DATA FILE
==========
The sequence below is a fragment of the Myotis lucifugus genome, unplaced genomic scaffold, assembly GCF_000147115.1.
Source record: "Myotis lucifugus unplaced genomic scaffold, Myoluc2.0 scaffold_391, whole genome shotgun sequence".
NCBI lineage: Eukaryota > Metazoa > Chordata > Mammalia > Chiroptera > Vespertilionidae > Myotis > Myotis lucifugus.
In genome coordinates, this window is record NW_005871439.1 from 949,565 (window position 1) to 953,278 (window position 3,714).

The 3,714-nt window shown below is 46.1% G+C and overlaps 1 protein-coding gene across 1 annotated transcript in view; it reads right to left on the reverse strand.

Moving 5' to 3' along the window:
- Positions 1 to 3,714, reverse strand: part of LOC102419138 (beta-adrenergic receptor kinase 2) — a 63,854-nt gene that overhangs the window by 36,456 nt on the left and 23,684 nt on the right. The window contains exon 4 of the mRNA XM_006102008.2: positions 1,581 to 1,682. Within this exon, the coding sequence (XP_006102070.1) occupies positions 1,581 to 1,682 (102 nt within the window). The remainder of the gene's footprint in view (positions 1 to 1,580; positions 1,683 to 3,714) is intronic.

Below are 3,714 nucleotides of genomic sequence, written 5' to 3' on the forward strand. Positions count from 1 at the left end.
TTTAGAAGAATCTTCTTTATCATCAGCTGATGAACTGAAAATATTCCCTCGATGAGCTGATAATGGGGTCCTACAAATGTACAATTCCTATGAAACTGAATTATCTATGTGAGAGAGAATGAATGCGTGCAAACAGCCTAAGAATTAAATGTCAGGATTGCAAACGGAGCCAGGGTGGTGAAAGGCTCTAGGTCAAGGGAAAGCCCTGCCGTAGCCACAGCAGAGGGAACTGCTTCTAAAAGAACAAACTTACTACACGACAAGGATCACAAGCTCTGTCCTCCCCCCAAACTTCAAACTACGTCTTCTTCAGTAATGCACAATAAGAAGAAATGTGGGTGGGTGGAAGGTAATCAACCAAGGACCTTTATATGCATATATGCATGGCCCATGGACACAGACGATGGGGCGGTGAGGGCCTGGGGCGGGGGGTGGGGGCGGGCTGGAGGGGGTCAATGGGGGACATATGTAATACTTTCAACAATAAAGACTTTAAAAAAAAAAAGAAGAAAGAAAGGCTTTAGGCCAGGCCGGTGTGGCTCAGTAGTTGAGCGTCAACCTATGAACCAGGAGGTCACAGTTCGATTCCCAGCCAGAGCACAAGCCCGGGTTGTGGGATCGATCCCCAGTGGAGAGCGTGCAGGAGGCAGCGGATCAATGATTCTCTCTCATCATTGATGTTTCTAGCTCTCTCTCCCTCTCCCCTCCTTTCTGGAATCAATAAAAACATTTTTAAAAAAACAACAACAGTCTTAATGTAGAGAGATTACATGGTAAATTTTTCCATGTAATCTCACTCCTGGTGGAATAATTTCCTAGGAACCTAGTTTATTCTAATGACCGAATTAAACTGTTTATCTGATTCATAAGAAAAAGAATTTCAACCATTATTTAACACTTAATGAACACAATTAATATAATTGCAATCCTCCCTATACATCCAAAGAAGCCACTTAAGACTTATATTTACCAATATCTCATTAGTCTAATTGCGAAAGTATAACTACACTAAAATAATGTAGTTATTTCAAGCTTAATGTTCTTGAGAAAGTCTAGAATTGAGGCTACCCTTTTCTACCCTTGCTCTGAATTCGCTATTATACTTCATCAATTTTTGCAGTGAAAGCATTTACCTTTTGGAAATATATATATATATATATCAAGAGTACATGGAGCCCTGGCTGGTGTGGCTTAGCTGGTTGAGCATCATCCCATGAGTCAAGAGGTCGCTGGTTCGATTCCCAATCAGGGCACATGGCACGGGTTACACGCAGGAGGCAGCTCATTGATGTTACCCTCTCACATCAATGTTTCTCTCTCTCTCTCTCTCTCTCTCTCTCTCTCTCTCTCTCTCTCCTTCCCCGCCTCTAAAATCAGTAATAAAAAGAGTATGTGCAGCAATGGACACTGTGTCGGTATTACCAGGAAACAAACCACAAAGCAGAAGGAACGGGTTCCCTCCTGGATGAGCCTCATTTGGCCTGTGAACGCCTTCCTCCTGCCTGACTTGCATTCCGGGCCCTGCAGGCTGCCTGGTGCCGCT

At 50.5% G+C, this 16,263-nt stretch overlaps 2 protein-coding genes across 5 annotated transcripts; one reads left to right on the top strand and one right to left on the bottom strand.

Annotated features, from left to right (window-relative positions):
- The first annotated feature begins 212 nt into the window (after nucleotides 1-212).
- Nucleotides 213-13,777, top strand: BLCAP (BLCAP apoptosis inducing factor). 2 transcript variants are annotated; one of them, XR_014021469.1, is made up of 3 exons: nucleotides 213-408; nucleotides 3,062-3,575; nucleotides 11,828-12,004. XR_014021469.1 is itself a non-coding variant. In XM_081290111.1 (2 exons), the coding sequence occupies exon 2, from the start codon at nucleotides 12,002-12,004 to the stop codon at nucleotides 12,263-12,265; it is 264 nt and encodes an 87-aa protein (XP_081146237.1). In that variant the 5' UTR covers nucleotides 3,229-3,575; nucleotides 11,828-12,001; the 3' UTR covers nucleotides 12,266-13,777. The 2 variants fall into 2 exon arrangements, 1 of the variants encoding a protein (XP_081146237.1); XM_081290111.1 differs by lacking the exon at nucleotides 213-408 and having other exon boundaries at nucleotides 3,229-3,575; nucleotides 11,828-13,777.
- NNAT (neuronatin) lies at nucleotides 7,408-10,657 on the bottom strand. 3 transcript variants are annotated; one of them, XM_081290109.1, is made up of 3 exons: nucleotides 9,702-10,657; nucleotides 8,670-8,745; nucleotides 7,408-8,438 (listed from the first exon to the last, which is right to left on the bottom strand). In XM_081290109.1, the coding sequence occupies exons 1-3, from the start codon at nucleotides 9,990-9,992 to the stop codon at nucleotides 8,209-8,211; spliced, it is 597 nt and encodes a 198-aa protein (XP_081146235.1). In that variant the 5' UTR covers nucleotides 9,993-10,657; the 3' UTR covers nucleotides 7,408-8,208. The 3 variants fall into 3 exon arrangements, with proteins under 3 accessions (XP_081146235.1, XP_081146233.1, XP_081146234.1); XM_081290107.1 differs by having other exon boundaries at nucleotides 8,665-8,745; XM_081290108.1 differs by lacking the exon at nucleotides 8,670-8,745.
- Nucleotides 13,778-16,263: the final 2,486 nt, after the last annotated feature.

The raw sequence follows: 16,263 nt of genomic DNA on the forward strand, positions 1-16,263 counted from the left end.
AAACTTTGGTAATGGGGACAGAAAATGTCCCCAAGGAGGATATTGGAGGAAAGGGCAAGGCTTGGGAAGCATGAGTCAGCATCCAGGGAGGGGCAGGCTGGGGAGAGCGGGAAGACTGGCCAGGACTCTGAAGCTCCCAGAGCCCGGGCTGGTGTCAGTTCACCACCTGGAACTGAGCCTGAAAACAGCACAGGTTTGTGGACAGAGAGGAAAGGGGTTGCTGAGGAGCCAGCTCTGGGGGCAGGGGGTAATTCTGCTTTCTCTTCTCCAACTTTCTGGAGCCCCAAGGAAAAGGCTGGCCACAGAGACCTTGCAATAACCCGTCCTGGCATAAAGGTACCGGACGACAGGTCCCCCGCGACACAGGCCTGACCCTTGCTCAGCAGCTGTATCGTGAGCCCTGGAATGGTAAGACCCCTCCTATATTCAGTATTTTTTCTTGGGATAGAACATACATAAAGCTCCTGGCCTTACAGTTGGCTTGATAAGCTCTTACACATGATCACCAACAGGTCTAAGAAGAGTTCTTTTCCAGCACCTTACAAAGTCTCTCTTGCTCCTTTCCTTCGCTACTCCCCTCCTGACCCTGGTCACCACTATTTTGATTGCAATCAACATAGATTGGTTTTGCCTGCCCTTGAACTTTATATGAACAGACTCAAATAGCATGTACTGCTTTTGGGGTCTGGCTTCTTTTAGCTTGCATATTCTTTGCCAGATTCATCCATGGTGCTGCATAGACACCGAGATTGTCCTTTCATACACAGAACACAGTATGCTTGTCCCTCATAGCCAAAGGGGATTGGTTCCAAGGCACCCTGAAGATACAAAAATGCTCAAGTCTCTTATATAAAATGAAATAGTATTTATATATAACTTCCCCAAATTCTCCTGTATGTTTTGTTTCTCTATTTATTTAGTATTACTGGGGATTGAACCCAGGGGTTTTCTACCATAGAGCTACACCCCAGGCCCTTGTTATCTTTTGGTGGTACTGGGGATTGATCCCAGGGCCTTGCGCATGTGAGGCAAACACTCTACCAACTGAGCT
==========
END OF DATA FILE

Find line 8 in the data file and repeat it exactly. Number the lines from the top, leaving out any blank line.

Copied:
Below are 3,714 nucleotides of genomic sequence, written 5' to 3' on the forward strand. Positions count from 1 at the left end.